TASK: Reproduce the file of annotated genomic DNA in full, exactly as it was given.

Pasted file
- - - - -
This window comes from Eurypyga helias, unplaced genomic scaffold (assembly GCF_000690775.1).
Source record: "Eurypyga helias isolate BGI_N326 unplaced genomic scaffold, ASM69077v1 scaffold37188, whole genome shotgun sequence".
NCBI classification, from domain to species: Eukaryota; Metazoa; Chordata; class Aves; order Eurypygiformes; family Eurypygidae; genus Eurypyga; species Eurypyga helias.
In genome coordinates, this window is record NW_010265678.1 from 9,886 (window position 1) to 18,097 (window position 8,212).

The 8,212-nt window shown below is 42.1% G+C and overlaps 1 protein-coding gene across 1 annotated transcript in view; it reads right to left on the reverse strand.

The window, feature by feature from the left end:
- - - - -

This window comes from Eurypyga helias, unplaced genomic scaffold (assembly GCF_000690775.1).
Source record: "Eurypyga helias isolate BGI_N326 unplaced genomic scaffold, ASM69077v1 scaffold37188, whole genome shotgun sequence".
NCBI classification, from domain to species: Eukaryota; Metazoa; Chordata; class Aves; order Eurypygiformes; family Eurypygidae; genus Eurypyga; species Eurypyga helias.
In genome coordinates, this window is record NW_010265678.1 from 9,886 (window position 1) to 18,097 (window position 8,212).

The 8,212-nt window shown below is 42.1% G+C and overlaps 1 protein-coding gene across 1 annotated transcript in view; it reads right to left on the reverse strand.

The window, feature by feature from the left end: